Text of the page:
The hero 

The main character in a dystopian novel is usually able to recognise what the state is doing, and the novel tracks their attempts to challenge and undermine the government. For example, in 1984, we follow Winston’s journey, as he thinks he is associating with like-minded individuals who want to bring down the government. By the end of the novel however, the state has taken control of him mentally, and rather than triumphing, he ends the novel by reaffirming his love for Big Brother, the figurehead of the government. Interestingly, in more recent dystopian novels, there has been more of a trend of female protagonists, such as Katniss Everdeen, Triss Prior or Offred/June(as she is known in the TV version of The Handmaid’s Tale). It is very important that we relate to the main character, as they need to embody humanity in a society that has either forgotten or been robbed of it. For example, our connection with Katniss relies upon the fact that we know she is willing to risk death in order to protect her sister. This act of love creates a sense of empathy for the reader. 


Being set in the future, you would expect society to have taken major strides forward, and yet in many a dystopian society, things have gone backward and society seems to have regressed. For example, in Cormac MacCarthy’s The Road, the characters are moving through a post-apocalyptic landscape, where America now lies in ruins. Similarly, in The Hunger Games, with the exception of the Capitol, the districts are broken down and citizens live in poverty. In The Handmaid’s Tale, Gilead has deliberately turned its back on modern advances in order to restore proper values to society. In 1984, Oceania is purposely kept run down, in order to keep its citizens in a permanent state of wartime, as this makes them more willing to accept demands without question.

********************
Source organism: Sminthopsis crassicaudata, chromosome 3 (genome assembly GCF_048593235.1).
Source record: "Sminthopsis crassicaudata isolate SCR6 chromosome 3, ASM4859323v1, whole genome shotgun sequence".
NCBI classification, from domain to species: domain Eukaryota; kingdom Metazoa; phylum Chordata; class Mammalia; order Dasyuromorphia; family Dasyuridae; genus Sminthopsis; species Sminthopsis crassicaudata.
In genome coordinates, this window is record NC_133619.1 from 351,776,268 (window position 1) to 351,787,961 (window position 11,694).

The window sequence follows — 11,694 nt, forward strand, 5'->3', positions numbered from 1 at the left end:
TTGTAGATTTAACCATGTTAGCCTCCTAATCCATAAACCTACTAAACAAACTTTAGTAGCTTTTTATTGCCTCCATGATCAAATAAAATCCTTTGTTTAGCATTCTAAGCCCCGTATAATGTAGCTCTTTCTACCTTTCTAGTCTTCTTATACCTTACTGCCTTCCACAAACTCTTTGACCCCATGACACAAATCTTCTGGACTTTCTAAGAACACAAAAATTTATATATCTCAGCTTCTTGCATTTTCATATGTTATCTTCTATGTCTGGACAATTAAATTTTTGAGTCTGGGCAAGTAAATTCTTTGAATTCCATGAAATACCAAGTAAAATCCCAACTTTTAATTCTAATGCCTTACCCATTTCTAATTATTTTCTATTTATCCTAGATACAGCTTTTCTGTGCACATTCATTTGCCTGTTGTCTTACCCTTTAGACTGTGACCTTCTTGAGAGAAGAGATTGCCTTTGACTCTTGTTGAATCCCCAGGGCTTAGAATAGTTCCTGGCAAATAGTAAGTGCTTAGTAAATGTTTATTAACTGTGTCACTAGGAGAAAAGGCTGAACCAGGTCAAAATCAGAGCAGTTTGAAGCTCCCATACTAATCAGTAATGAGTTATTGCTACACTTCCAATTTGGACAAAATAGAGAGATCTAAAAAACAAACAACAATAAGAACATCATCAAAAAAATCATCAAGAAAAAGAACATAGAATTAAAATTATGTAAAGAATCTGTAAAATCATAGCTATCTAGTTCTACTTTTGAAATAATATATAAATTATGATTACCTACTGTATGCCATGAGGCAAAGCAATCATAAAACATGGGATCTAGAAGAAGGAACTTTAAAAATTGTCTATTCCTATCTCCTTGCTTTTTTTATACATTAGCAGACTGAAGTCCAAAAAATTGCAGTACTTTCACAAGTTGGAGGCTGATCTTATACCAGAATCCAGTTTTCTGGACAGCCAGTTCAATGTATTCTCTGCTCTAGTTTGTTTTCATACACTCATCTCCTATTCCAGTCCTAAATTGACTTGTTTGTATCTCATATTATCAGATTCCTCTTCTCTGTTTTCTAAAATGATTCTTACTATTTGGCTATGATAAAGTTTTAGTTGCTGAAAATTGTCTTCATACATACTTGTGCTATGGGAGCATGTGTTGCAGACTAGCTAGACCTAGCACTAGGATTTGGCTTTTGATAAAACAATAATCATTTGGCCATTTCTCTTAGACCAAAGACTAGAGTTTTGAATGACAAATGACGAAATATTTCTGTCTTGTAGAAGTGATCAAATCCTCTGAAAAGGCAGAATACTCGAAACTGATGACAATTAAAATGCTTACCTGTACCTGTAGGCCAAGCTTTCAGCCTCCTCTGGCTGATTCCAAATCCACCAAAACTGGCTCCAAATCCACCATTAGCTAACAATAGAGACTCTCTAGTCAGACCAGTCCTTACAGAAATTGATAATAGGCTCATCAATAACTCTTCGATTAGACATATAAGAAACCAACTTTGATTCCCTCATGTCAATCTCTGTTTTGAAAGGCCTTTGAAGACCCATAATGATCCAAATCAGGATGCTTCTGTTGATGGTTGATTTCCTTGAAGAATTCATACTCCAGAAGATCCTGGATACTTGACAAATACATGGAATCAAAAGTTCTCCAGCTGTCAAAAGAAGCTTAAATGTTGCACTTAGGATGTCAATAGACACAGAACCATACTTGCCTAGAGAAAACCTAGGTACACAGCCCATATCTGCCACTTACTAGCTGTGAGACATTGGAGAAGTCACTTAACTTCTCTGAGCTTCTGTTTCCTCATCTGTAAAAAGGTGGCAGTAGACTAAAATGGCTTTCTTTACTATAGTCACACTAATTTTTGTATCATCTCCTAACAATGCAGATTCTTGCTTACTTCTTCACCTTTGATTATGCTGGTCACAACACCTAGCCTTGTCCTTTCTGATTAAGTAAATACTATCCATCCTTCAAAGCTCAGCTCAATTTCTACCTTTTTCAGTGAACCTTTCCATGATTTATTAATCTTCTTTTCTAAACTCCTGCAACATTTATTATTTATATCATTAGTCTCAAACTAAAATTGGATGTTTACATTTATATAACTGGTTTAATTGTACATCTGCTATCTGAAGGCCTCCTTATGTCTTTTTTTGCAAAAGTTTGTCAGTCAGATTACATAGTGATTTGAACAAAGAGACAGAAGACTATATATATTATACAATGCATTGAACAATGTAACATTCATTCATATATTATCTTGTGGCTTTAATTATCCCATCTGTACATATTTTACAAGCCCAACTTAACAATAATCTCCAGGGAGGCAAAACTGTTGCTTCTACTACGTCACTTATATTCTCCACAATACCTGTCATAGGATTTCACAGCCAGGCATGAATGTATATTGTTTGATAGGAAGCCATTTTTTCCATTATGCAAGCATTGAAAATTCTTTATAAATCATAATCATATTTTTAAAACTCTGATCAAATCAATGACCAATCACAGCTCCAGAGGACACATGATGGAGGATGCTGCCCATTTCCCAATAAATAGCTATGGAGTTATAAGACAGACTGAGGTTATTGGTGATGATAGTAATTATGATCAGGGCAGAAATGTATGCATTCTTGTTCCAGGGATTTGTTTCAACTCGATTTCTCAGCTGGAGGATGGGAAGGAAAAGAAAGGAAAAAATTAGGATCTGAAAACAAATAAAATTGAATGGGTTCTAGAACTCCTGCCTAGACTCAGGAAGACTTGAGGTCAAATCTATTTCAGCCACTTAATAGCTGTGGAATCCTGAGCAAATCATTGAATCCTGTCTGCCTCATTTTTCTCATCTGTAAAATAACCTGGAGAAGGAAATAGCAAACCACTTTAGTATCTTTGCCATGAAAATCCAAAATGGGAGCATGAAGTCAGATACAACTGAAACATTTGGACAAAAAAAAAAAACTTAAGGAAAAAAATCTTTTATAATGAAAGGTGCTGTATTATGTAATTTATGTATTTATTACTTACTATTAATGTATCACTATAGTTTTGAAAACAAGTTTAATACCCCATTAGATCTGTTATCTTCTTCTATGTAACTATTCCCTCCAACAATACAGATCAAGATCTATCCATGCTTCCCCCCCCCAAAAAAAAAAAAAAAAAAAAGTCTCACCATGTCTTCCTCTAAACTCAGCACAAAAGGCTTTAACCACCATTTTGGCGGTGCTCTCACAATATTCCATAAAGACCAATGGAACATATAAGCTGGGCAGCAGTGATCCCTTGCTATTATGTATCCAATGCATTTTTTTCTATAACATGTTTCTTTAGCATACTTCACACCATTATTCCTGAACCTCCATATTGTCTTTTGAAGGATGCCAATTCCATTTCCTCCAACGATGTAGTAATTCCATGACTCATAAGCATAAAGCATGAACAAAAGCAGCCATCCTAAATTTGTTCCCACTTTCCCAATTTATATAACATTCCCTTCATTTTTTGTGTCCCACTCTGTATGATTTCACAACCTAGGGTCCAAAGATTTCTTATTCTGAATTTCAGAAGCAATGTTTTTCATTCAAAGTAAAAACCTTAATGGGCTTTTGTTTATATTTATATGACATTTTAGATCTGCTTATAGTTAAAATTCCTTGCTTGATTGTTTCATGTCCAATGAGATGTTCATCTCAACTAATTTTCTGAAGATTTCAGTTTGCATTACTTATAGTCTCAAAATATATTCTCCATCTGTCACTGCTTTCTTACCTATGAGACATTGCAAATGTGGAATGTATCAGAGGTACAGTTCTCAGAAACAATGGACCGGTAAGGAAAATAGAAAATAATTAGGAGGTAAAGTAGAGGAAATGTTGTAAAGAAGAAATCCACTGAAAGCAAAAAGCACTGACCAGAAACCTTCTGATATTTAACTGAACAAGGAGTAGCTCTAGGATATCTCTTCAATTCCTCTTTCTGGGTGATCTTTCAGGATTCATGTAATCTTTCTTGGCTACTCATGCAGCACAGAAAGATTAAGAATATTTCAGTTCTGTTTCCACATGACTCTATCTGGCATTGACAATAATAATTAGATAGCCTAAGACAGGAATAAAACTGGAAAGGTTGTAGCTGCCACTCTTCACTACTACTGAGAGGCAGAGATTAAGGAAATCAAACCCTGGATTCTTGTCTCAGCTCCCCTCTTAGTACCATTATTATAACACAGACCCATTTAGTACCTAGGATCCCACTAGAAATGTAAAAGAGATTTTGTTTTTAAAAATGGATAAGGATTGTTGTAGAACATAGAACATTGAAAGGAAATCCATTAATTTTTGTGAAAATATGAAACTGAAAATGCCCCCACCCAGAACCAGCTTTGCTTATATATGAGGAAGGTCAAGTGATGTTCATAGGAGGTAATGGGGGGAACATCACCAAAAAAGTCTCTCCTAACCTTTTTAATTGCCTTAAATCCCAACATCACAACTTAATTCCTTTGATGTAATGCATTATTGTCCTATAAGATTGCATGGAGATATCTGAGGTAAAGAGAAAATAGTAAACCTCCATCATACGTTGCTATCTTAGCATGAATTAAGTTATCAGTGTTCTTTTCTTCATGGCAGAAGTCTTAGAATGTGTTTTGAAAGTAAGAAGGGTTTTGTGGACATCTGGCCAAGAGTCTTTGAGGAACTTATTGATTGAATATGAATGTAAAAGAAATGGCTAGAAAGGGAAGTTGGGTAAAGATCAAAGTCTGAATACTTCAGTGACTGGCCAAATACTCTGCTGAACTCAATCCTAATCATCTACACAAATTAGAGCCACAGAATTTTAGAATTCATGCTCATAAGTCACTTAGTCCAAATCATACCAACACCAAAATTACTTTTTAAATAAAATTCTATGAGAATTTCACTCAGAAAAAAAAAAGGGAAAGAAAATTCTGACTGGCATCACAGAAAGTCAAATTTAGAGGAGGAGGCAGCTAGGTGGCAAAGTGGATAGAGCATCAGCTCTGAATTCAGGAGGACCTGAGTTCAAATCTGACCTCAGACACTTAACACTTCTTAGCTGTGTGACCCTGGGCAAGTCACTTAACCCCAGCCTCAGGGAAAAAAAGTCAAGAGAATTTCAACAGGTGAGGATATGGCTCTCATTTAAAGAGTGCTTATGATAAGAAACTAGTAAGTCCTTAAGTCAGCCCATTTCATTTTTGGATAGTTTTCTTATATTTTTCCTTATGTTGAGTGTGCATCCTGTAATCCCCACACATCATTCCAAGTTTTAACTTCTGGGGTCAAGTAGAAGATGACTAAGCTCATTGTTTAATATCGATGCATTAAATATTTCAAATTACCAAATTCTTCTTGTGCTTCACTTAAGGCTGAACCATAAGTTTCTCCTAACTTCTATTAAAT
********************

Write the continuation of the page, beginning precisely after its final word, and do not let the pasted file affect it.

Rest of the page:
Sounding interesting? In The Writer’s Club, we will be spending more time diving into this genre, before having a go at creating our own dystopian stories. The club meets on Sundays at 11 am and there is currently a very limited number of spaces remaining. To find out more, get in touch at

Setting New Year’s Resolutions or How to Plan in Chaos

This is the time of year where we normally look at the year ahead, and focus on what we want to achieve. This year, the way ahead is still unclear, despite the hope that the new vaccine brings. Secondary school students have coped remarkably well with all of this uncertainty, taking it in their stride and often showing an impressive maturity in adapting. However, we all need goals to help us feel as if we are working towards something, Here are a few tips to help your child plan ahead for 2021. 

Break down bigger goals 

Goals can motivate us, but they can also overwhelm us if they are too big. If your child is aiming for a particular grade in a subject, they need to break it down and think about what they can actually do on a weekly and monthly basis in order to achieve. They need to think about what is reasonably within their control, and what is realistic within the time that they have available. Furthermore, they do need to ensure that the goal is feasible. For example, if they are currently targeted to achieve a Grade Four in English, then aiming to reach a Grade Nine by the end of the year is most likely to be too much of a jump. They need to take smaller steps, first focusing on how to reach a Grade Five or Six, and then depending on how quickly they make this progress, potentially looking at the higher grades.